#14
REVIEW
Jon Peter Wehrlin, Bernard Marti, Jostein Hallén
Fore more than a decade, the live high-train low (LHTL) approach, developed by Levine and Stray-Gundersen, has been widely used by elite endurance athletes. Originally, it was pointed out, that by living at moderate altitude, athletes should benefit from an increased red cell volume (RCV) and hemoglobin mass (Hbmass), while the training at low altitudes should prevent the disadvantage of reduced training intensity at moderate altitude. VO2max is reduced linearly by about 6-8 % per 1000 m increasing altitude in elite athletes from sea level to 3000 m, with corresponding higher relative training intensities for the same absolute work load...
2016: Advances in Experimental Medicine and Biology
https://www.readbyqxmd.com/read/27142233/live-high-train-low-improves-repeated-time-trial-and-yo-yo-ir2-performance-in-sub-elite-team-sport-athletes
#15
Matthew W H Inness, François Billaut, Robert J Aughey
OBJECTIVES: To determine the efficacy of live-high train-low on team-sport athlete physical capacity and the time-course for adaptation. DESIGN: Pre-post parallel-groups. METHODS: Fifteen Australian footballers were matched for Yo-Yo Intermittent recovery test level 2 (Yo-YoIR2) performance and assigned to LHTL (n=7) or control (Con; n=8). LHTL spent 19 nights (3×5 nights, 1×4 nights, each block separated by 2 nights at sea level) at 3000-m simulated altitude (FIO2: 0...
February 2017: Journal of Science and Medicine in Sport
https://www.readbyqxmd.com/read/27038097/live-high-train-low-influence-on-resting-and-post-exercise-hepcidin-levels
#16
A D Govus, P Peeling, C R Abbiss, N G Lawler, D W Swinkels, C M Laarakkers, K G Thompson, J J Peiffer, C J Gore, L A Garvican-Lewis
The post-exercise hepcidin response during prolonged (>2 weeks) hypoxic exposure is not well understood. We compared plasma hepcidin levels 3 h after exercise [6 × 1000 m at 90% of maximal aerobic running velocity (vVO2max )] performed in normoxia and normobaric hypoxia (3000 m simulate altitude) 1 week before, and during 14 days of normobaric hypoxia [196.2 ± 25.6 h (median: 200.8 h; range: 154.3-234.8 h) at 3000 m simulated altitude] in 10 well-trained distance runners (six males, four females)...
July 2017: Scandinavian Journal of Medicine & Science in Sports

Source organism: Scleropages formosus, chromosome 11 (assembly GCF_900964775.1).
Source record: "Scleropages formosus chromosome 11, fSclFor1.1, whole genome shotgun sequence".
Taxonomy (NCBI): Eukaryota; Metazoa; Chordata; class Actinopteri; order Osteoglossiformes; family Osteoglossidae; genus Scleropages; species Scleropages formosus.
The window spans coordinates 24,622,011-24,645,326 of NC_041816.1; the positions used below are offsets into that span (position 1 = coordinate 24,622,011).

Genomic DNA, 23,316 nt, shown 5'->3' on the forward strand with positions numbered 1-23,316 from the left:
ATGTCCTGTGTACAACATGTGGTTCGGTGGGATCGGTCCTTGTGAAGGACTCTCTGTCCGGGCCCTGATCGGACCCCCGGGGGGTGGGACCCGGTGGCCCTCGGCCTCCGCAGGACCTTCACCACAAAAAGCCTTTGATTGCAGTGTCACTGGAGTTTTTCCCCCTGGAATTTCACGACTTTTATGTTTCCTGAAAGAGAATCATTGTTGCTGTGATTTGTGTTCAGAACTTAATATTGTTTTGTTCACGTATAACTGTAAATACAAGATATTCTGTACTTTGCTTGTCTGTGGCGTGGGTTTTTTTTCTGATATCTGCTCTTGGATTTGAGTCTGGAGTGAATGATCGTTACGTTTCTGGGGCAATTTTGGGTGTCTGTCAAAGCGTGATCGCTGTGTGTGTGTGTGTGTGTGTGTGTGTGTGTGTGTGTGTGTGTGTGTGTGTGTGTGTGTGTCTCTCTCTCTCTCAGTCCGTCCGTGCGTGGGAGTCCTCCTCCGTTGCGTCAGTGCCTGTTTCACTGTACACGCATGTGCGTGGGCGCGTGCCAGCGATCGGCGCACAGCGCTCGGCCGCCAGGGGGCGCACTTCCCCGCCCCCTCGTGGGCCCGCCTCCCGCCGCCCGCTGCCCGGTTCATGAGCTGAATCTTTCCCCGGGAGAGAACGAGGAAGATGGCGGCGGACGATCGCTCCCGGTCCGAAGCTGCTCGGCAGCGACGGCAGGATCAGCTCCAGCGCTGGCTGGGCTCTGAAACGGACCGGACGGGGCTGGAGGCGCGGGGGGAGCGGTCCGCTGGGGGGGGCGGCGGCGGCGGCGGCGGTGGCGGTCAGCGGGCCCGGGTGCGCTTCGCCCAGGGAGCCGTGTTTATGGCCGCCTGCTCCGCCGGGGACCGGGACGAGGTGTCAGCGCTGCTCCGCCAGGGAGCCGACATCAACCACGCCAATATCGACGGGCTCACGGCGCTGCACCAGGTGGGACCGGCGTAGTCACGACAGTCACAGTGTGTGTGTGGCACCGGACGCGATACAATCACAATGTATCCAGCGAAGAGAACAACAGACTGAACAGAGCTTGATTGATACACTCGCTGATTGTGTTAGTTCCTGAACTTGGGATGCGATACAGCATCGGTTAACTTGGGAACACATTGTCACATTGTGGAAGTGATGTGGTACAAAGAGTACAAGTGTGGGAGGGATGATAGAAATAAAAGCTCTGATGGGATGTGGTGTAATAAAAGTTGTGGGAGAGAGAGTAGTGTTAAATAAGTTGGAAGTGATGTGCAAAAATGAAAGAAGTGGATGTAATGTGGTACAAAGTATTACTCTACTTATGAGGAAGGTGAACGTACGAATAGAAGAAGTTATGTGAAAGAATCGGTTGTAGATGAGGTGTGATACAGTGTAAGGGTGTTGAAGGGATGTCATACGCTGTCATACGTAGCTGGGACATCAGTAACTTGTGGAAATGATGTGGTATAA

https://www.readbyqxmd.com/read/26914389/haemoglobin-mass-alterations-in-healthy-humans-following-four-day-head-down-tilt-bed-rest
#17
Benjamin J Ryan, Jesse A Goodrich, Walter F Schmidt, Ellen R Stothard, Kenneth P Wright, William C Byrnes
What is the central question of this study? Is haemoglobin mass (Hbmass) decreased following 4 days of head-down tilt bed rest (HDTBR), and does increased red blood cell (RBC) destruction mediate this adaptation? What is the main finding and its importance? Haemoglobin mass was increased immediately following HDTBR, before decreasing below baseline 5 days after return to normal living conditions. The transient increase in Hbmass might be the result of decreased RBC destruction, but it is also possible that spleen contraction after HDTBR contributed to this adaptation...
May 1, 2016: Experimental Physiology
https://www.readbyqxmd.com/read/26664274/increased-hypoxic-dose-after-training-at-low-altitude-with-9h-per-night-at-3000m-normobaric-hypoxia
#18
Amelia J Carr, Philo U Saunders, Brent S Vallance, Laura A Garvican-Lewis, Christopher J Gore
This study examined effects of low altitude training and a live-high: train-low protocol (combining both natural and simulated modalities) on haemoglobin mass (Hbmass), maximum oxygen consumption (VO2max), time to exhaustion, and submaximal exercise measures. Eighteen elite-level race-walkers were assigned to one of two experimental groups; lowHH (low Hypobaric Hypoxia: continuous exposure to 1380 m for 21 consecutive days; n = 10) or a combined low altitude training and nightly Normobaric Hypoxia (lowHH+NHnight: living and training at 1380 m, plus 9 h...
December 2015: Journal of Sports Science & Medicine
https://www.readbyqxmd.com/read/26641647/association-of-hematological-variables-with-team-sport-specific-fitness-performance
#19
Franck Brocherie, Grégoire P Millet, Anna Hauser, Thomas Steiner, Jon P Wehrlin, Julien Rysman, Olivier Girard
PURPOSE: We investigated association of hematological variables with specific fitness performance in elite team-sport players. METHODS: Hemoglobin mass (Hbmass) was measured in 25 elite field hockey players using the optimized (2 min) CO-rebreathing method. Hemoglobin concentration ([Hb]), hematocrit and mean corpuscular hemoglobin concentration (MCHC) were analyzed in venous blood. Fitness performance evaluation included a repeated-sprint ability (RSA) test (8 x 20 m sprints, 20 s of rest) and the Yo-Yo intermittent recovery level 2 (YYIR2)...
2015: PloS One
https://www.readbyqxmd.com/read/26540262/similar-hemoglobin-mass-response-in-hypobaric-and-normobaric-hypoxia-in-athletes
#20
COMPARATIVE STUDY
Anna Hauser, Laurent Schmitt, Severin Troesch, Jonas J Saugy, Roberto Cejuela-Anta, Raphael Faiss, Neil Robinson, Jon P Wehrlin, Grégoire P Millet
PURPOSE: To compare hemoglobin mass (Hb(mass)) changes during an 18-d live high-train low (LHTL) altitude training camp in normobaric hypoxia (NH) and hypobaric hypoxia (HH). METHODS: Twenty-eight well-trained male triathletes were split into three groups (NH: n = 10, HH: n = 11, control [CON]: n = 7) and participated in an 18-d LHTL camp. NH and HH slept at 2250 m, whereas CON slept, and all groups trained at altitudes <1200 m. Hb(mass) was measured in duplicate with the optimized carbon monoxide rebreathing method before (pre-), immediately after (post-) (hypoxic dose: 316 vs 238 h for HH and NH), and at day 13 in HH (230 h, hypoxic dose matched to 18-d NH)...
April 2016: Medicine and Science in Sports and Exercise